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Unread 2019-03-08, 12:06 AM   #1
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Default This is an Actual Photograph of the Shock Waves from Supersonic Jets Interacting with




This is an Actual Photograph of the Shock Waves from Supersonic Jets Interacting with Each Other

After more than 10 years of hard work, NASA has reached another milestone. We’re accustomed to NASA reaching milestones, but this one’s a little different. This one’s all about a type of photography that captures images of the flow of fluids.


It’s called Schlieren Photography, and schlieren is German for “streaks.” It was first developed in 1864 by a German physicist named August Toepler to study supersonic motion. Now, NASA is using it to see what happens when jet aircraft break the sound barrier, in an effort to eliminate the sonic boom that accompanies it. And the images they’re getting are pretty cool.

“We never dreamt that it would be this clear, this beautiful.”
– Physical Scientist J.T. Heineck of NASA’s Ames Research.
There’s more to this than eye-candy though. It’s all part of an effort to create quieter supersonic aircraft. Right now, there are strict rules about flying supersonic aircraft over land because the noise is so loud. But if the noise problem can be solved, it’ll allow faster air travel.



These schlieren images were captured by another aircraft as it watched the two T-38 jets from the Edwards Air Force Base. The aircraft with the camera is a B-200, and it’s all part of NASA’s AirBOS (Air-to-air Background Oriented Schlieren) program. AirBOS itself is part of NASA’s Commercial Supersonic Technology Project.




These newest images come from an upgraded schlieren imaging system that can capture higher-quality images of shockwaves than ever before. A sonic boom is created when shockwaves from different parts of the aircraft merge together and travel through the atmosphere. Detailed images like these will advance the study of the sonic boom phenomenon.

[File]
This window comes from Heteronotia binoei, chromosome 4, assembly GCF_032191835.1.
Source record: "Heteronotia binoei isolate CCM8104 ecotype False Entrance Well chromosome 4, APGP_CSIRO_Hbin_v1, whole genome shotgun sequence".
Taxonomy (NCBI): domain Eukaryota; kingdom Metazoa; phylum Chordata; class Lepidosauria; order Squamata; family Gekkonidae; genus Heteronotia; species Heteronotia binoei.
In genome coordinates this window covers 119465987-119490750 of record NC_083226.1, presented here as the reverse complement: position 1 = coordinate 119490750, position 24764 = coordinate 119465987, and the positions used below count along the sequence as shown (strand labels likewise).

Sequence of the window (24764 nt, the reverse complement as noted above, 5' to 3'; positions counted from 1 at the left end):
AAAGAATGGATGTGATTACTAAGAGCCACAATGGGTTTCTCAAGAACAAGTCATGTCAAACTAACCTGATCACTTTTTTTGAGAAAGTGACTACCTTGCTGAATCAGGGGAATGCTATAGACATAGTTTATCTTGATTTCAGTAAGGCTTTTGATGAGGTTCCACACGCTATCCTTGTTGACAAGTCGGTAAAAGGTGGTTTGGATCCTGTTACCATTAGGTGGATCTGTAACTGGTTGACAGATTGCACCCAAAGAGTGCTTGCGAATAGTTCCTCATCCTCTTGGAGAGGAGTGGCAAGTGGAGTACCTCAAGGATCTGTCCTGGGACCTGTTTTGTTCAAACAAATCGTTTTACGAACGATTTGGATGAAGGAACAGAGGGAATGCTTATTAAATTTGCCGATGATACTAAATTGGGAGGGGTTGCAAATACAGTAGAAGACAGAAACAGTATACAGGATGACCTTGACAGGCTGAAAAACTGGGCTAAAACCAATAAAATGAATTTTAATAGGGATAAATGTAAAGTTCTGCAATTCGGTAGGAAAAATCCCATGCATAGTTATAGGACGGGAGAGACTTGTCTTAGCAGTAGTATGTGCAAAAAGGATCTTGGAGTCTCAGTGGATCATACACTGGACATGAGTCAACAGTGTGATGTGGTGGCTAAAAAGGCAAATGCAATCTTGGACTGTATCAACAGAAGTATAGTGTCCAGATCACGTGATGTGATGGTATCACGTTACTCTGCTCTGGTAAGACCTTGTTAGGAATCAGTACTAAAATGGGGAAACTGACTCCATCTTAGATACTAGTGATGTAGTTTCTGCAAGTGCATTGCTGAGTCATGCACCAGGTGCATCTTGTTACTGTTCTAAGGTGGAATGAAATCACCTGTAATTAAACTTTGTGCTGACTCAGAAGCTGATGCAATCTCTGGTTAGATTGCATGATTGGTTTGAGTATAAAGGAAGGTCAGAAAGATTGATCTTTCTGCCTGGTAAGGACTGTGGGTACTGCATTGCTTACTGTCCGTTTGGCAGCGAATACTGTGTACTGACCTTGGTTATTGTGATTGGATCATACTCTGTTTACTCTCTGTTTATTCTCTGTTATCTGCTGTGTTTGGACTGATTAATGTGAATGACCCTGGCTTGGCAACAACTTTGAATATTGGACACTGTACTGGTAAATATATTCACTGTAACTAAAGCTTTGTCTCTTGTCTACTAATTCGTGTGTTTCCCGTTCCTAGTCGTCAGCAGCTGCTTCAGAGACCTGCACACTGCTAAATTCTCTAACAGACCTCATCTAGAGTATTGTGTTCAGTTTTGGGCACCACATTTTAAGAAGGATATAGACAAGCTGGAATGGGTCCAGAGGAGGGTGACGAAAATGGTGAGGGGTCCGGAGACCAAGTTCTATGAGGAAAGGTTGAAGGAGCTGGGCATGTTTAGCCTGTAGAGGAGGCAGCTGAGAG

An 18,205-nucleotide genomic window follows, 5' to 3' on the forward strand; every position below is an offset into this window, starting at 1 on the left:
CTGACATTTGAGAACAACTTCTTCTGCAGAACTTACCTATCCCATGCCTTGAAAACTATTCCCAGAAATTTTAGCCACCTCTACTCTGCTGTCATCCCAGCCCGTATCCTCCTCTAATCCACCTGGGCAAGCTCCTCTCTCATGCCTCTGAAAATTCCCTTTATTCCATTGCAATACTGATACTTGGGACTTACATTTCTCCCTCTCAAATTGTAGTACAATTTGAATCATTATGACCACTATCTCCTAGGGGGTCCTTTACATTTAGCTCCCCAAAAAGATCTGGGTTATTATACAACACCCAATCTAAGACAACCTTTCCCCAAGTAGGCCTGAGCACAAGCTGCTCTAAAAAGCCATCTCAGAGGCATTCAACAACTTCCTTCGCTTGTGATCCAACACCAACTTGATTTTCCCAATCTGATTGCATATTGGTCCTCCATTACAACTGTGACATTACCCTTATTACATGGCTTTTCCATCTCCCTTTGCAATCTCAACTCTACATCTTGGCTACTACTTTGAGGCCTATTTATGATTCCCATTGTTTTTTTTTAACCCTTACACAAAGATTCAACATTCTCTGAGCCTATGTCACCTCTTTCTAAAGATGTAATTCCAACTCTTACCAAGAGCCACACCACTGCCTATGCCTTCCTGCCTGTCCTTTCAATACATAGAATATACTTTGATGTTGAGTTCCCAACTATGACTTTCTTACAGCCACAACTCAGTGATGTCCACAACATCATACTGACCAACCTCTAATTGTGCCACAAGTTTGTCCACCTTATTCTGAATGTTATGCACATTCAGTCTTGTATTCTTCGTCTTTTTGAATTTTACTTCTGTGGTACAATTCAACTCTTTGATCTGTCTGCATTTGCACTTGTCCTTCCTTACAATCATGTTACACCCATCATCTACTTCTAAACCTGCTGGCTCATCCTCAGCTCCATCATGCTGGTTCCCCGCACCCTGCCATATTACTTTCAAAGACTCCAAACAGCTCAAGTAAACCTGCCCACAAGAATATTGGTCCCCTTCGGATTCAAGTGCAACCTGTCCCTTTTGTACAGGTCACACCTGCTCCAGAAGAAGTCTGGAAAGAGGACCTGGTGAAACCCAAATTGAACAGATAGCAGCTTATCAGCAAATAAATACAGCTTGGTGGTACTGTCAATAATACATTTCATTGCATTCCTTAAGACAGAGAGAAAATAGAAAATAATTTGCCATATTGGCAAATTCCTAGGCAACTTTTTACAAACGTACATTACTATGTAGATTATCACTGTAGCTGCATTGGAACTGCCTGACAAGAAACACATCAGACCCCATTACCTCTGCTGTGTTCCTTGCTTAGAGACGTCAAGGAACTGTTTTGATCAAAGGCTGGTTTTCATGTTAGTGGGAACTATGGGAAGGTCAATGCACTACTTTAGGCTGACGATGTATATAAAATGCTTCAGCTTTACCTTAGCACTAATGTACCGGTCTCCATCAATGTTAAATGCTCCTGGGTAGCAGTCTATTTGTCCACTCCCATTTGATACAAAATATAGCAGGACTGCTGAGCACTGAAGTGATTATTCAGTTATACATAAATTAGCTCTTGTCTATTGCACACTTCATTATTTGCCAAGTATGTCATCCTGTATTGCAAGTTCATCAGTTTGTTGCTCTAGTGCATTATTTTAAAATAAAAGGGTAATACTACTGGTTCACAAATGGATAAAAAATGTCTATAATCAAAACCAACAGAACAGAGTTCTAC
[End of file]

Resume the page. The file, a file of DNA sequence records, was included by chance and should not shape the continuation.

More shockwave eye candy from NASA’s schlieren imaging system. A “knife-edge” shot of a T-38 in supersonic flight. Image Credit: NASA“We never dreamt that it would be this clear, this beautiful. I am ecstatic about how these images turned out,” said J.T. Heineck, Physical Scientist at NASA’s Ames Research Center. “With this upgraded system, we have, by an order of magnitude, improved both the speed and quality of our imagery from previous research.”


The data from these schlieren images will be used to design a test aircraft. The aircraft, called the X-59 Quiet Supersonic Technology X-Plane, will be a 94 ft long, 29.5 ft wide single-jet aircraft. The X-59 is part of what NASA calls the Low-Boom Flight Demonstration (LBFD.) The target completion date is sometime in 2021. (Better hurry, NASA.)
An illustration of the X-59 Low-Boom Flight Demonstration (LBFD) vehicle. Image Credit: NASA.The pair of T-38s are flying in a tight formation at supersonic speeds. The lead aircraft is about 30 ft ahead of the trailing aircraft, and they’re offset vertically by about 10 feet. That’s no big deal for highly-trained USAF pilots, but there was an added wrinkle. The B-200 was at about 30,000 feet, with the T-38s 2,000 feet below, closer than the previous imaging system allowed. And the T-38s had to reach supersonic speeds at the exact moment that they flew underneath the B-200 and its schlieren imaging system.

One of the greatest challenges of the flight series was timing. In order to acquire this image, originally monochromatic and shown here as a colorized composite image, NASA flew a B-200, outfitted with an updated imaging system, at around 30,000 feet while the pair of T-38s were required to not only remain in formation, but to fly at supersonic speeds at the precise moment they were directly beneath the B-200. The images were captured as a result of all three aircraft being in the exact right place at the exact right time designated by NASA’s operations team.
Credits: NASA Photo